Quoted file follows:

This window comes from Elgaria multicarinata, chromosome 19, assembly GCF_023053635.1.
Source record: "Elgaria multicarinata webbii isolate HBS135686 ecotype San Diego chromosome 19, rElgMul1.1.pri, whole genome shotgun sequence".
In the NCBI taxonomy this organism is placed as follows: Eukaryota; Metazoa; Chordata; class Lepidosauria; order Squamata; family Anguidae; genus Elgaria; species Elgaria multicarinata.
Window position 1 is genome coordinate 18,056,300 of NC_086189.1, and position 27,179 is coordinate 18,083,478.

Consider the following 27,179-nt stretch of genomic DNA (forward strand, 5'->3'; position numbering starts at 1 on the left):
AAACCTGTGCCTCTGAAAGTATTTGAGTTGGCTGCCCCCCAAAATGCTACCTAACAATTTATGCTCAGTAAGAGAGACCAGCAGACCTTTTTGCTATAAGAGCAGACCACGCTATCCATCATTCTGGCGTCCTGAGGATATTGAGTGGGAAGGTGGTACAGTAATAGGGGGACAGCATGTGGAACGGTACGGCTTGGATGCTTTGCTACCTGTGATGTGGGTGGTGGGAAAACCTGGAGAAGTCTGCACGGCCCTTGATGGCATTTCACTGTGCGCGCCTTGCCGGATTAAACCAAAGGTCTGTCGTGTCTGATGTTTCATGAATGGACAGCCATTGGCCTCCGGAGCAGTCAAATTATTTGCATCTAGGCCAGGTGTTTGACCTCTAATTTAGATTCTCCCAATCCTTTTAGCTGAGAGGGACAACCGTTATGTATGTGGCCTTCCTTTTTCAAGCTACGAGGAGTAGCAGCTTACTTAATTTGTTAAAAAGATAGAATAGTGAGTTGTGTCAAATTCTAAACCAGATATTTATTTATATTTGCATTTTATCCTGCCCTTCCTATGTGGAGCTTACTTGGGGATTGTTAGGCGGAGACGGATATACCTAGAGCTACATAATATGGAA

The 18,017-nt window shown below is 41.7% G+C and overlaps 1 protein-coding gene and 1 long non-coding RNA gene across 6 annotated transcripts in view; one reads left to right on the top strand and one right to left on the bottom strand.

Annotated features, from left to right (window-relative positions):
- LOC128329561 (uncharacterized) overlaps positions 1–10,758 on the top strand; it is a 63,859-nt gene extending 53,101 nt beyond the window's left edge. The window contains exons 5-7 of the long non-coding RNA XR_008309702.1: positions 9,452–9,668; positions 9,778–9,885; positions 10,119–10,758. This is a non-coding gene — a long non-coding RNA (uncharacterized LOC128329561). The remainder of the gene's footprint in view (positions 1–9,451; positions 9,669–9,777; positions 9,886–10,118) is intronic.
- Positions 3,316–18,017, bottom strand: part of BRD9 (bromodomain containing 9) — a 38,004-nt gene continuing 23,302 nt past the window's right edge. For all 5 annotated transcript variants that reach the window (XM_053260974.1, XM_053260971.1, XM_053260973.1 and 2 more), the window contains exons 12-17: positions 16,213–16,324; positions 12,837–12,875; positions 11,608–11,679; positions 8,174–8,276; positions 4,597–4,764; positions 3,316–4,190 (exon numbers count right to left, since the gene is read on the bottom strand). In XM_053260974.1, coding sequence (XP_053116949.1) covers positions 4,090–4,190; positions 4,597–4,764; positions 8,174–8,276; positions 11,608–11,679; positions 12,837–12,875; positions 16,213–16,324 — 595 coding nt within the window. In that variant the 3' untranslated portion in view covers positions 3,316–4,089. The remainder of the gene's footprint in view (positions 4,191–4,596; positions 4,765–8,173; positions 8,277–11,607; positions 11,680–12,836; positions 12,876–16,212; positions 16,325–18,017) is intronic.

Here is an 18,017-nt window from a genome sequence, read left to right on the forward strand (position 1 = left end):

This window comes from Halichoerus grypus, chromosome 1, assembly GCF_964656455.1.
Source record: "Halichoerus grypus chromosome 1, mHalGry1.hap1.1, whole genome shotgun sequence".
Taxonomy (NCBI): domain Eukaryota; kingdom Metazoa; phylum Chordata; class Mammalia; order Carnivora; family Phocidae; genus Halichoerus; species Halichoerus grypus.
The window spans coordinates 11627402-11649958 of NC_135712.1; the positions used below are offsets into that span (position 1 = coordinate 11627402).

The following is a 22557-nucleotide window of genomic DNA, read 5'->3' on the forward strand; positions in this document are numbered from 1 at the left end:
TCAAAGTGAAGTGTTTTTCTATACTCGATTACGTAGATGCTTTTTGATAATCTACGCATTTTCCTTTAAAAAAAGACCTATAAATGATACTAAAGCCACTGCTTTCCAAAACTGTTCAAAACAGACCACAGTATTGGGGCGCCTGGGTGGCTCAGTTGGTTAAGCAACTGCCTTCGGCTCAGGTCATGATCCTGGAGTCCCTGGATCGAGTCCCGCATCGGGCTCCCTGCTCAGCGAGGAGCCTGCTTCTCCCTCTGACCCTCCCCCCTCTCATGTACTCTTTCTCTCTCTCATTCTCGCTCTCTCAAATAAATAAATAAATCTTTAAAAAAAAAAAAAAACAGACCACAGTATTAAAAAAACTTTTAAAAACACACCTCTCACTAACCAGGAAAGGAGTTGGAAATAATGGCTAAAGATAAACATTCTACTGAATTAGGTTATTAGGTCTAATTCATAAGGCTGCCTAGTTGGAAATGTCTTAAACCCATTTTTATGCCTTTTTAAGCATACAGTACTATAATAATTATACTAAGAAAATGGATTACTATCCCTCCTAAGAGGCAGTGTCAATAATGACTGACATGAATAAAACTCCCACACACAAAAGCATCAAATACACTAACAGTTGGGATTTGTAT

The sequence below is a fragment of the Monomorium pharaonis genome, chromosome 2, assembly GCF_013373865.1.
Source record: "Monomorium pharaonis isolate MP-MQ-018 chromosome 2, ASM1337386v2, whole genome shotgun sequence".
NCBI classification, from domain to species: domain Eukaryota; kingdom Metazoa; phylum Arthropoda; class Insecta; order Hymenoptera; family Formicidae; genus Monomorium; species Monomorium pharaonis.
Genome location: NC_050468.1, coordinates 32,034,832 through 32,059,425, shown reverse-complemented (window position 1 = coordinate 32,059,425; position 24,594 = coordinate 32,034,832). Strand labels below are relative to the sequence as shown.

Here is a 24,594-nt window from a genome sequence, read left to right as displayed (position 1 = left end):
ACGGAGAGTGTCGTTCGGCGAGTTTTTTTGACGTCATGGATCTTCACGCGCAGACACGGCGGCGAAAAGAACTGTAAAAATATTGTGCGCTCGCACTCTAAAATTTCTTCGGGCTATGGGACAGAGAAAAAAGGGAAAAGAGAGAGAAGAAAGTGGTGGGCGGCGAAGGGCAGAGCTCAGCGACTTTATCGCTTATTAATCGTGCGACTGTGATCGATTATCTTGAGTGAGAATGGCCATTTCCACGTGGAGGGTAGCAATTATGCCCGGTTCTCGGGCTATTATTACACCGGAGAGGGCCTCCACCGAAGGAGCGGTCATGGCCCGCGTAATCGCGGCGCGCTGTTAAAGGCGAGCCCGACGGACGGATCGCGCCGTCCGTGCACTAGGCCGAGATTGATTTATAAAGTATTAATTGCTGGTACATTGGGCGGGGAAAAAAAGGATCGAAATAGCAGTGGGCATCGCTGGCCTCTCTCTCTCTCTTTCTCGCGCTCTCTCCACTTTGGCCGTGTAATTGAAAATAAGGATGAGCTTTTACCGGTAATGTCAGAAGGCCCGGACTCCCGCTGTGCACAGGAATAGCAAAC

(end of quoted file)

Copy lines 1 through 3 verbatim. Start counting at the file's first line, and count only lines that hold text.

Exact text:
This window comes from Elgaria multicarinata, chromosome 19, assembly GCF_023053635.1.
Source record: "Elgaria multicarinata webbii isolate HBS135686 ecotype San Diego chromosome 19, rElgMul1.1.pri, whole genome shotgun sequence".
In the NCBI taxonomy this organism is placed as follows: Eukaryota; Metazoa; Chordata; class Lepidosauria; order Squamata; family Anguidae; genus Elgaria; species Elgaria multicarinata.